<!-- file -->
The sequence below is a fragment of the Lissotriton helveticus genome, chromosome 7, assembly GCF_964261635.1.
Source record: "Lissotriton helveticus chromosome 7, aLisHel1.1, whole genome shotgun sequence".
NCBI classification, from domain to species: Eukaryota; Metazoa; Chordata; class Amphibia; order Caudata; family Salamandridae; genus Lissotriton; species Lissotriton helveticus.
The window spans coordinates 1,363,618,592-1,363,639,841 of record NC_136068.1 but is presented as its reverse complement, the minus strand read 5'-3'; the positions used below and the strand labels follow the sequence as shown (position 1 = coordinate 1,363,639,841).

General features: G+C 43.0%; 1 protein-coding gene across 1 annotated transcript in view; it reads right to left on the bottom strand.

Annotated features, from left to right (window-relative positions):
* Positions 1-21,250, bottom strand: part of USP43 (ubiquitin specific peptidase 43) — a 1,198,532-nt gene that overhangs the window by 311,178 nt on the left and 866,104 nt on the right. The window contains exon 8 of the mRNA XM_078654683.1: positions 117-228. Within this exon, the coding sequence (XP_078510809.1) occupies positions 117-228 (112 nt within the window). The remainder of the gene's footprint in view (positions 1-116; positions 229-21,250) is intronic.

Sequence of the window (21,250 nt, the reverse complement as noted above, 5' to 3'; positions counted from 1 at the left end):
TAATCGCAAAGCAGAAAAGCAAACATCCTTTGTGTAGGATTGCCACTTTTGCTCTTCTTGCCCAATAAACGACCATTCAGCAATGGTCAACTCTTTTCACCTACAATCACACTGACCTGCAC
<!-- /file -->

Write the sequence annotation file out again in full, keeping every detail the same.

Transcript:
The sequence below is a fragment of the Lissotriton helveticus genome, chromosome 7, assembly GCF_964261635.1.
Source record: "Lissotriton helveticus chromosome 7, aLisHel1.1, whole genome shotgun sequence".
NCBI classification, from domain to species: Eukaryota; Metazoa; Chordata; class Amphibia; order Caudata; family Salamandridae; genus Lissotriton; species Lissotriton helveticus.
The window spans coordinates 1,363,618,592-1,363,639,841 of record NC_136068.1 but is presented as its reverse complement, the minus strand read 5'-3'; the positions used below and the strand labels follow the sequence as shown (position 1 = coordinate 1,363,639,841).

General features: G+C 43.0%; 1 protein-coding gene across 1 annotated transcript in view; it reads right to left on the bottom strand.

Annotated features, from left to right (window-relative positions):
* Positions 1-21,250, bottom strand: part of USP43 (ubiquitin specific peptidase 43) — a 1,198,532-nt gene that overhangs the window by 311,178 nt on the left and 866,104 nt on the right. The window contains exon 8 of the mRNA XM_078654683.1: positions 117-228. Within this exon, the coding sequence (XP_078510809.1) occupies positions 117-228 (112 nt within the window). The remainder of the gene's footprint in view (positions 1-116; positions 229-21,250) is intronic.

Sequence of the window (21,250 nt, the reverse complement as noted above, 5' to 3'; positions counted from 1 at the left end):
TAATCGCAAAGCAGAAAAGCAAACATCCTTTGTGTAGGATTGCCACTTTTGCTCTTCTTGCCCAATAAACGACCATTCAGCAATGGTCAACTCTTTTCACCTACAATCACACTGACCTGCAC